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SFU study aims to find ways to get drivers to move away from traditional fuels

Last Updated Mar 6, 2016 at 11:47 am PST

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Summary

Alternative fuel vehicles haven't fully caught on with drivers

An SFU study hopes to give government the tools to help alternative fuel options catch on with drivers

VANCOUVER (NEWS 1130) – Different types of alternative fuel vehicles have been around for three decades, but none of them have managed to completely catch on.

An SFU study that looked at trends over the last 30 years is hoping to help government capitalize on the hype surrounding electric cars now.

Whether its methanol, hydrogen cell or electric, Environmental Professor Jonn Axsen says the trends follow a pattern and believes government needs to take advantage of the enthusiasm when it’s happening.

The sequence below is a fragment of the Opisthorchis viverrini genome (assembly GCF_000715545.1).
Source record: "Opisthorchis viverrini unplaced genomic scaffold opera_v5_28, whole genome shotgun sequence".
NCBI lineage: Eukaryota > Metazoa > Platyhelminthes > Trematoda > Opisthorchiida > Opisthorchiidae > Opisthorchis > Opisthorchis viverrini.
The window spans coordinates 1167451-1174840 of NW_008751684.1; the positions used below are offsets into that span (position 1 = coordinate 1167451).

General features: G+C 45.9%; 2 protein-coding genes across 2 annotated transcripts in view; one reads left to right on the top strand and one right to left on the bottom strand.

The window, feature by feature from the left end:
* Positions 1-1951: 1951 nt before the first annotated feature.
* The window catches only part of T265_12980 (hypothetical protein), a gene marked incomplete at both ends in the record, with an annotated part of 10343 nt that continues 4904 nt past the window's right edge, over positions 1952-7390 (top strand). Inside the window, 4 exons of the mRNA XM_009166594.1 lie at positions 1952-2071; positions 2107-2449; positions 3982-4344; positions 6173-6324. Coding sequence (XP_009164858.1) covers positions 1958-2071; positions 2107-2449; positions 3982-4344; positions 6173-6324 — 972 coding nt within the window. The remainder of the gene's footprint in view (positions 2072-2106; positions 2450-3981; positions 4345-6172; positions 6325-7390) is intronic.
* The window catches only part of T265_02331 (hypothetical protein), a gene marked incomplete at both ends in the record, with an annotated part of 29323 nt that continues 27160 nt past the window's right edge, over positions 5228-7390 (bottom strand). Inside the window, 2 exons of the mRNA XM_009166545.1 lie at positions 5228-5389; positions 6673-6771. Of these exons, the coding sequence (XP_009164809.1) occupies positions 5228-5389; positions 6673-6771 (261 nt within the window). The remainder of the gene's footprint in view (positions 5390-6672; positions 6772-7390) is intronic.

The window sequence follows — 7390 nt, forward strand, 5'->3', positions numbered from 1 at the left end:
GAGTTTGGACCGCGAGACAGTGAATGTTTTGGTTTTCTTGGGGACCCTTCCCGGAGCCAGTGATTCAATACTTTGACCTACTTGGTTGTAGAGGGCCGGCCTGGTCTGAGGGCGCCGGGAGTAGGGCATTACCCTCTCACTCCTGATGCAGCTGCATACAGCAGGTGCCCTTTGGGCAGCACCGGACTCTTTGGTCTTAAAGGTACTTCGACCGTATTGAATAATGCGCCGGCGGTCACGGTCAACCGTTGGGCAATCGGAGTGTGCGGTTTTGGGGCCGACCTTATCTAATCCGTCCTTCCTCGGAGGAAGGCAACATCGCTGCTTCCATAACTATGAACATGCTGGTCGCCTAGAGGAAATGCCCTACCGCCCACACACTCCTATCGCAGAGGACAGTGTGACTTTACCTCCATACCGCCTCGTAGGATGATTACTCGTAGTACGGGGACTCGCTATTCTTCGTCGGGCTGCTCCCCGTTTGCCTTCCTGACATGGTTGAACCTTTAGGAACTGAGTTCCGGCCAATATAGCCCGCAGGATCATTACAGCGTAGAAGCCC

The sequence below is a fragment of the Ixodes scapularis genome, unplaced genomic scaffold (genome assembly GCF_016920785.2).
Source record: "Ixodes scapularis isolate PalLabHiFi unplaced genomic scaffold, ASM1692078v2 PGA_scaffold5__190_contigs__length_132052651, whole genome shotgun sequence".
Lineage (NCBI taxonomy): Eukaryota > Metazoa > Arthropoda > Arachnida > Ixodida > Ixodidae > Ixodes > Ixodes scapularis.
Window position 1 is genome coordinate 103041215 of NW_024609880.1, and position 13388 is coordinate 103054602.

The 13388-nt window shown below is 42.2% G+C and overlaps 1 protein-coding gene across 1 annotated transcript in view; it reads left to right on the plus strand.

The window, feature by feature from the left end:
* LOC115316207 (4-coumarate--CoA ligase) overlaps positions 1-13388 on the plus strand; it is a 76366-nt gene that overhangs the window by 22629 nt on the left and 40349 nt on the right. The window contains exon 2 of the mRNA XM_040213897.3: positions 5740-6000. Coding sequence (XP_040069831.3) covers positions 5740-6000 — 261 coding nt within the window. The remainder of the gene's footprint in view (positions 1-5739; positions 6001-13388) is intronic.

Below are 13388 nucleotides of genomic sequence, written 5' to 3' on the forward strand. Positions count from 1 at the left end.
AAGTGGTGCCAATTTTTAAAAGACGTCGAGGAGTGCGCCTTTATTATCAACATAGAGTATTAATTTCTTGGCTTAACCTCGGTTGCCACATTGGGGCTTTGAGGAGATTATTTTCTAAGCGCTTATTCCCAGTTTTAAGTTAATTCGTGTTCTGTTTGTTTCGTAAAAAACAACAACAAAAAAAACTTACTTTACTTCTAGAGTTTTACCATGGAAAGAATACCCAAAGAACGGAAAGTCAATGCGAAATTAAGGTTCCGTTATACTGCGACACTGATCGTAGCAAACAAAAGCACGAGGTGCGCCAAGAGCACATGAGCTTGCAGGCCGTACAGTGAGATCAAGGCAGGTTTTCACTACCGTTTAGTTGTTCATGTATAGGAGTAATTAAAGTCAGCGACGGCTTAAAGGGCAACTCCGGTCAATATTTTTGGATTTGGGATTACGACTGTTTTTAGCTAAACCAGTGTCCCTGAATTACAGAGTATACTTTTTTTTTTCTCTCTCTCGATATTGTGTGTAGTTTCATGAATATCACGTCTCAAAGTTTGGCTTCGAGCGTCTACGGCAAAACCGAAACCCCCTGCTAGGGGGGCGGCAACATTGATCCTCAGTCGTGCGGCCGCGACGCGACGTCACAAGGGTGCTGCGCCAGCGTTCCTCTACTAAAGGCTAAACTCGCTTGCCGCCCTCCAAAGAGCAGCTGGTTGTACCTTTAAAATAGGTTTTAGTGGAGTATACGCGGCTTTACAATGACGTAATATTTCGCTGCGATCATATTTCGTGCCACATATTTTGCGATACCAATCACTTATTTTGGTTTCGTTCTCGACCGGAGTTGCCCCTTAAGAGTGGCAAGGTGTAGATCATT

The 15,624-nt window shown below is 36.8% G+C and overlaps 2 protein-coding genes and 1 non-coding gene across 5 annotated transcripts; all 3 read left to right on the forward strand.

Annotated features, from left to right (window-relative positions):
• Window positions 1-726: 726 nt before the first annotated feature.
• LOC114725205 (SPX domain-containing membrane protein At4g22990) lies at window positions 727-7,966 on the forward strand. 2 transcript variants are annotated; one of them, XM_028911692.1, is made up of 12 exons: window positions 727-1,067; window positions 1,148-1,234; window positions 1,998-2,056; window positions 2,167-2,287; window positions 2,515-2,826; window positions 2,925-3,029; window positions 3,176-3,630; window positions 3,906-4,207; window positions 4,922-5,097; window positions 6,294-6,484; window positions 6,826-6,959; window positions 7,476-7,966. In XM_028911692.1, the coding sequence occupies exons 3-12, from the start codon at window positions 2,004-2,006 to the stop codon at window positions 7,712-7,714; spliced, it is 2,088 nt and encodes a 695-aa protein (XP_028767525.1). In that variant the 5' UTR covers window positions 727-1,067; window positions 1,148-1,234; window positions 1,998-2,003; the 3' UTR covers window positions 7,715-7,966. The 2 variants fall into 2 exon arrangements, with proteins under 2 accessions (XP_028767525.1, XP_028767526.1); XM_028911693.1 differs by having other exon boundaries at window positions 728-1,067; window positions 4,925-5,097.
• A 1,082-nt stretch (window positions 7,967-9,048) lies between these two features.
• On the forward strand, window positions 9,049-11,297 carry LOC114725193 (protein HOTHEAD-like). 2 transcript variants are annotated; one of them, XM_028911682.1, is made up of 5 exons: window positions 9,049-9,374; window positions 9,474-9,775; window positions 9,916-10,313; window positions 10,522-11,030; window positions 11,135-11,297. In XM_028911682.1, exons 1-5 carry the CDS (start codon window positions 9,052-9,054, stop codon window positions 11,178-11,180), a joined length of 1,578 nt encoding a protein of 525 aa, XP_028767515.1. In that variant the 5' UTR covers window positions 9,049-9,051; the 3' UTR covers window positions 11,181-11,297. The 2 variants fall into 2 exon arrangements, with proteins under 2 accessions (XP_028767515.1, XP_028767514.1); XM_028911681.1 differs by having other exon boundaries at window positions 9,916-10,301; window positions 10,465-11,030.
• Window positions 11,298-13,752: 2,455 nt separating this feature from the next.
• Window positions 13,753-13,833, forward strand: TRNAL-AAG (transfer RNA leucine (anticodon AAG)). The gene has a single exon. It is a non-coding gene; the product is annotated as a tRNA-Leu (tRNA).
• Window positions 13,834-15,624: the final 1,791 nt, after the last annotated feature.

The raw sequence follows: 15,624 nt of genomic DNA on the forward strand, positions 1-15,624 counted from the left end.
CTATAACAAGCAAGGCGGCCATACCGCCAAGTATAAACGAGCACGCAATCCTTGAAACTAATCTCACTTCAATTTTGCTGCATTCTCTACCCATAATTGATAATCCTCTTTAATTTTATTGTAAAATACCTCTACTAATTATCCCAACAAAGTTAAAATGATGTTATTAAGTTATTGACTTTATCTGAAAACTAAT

“[After the initial excitement] there becomes a disappointment phase when the technology is not really proving out to have all the benefits it was promised and then there is a failure [phase], where there is really an abandonment of that technology. We see that again and again.”

He adds government could do better by bringing in permanent help so drivers see this as more than a passing fad. “Some of the politicians and government get so excited by technology they think it’s just going to happen by itself, but the mistake is the government is just thinking that will just happen, and they don’t need any policies.”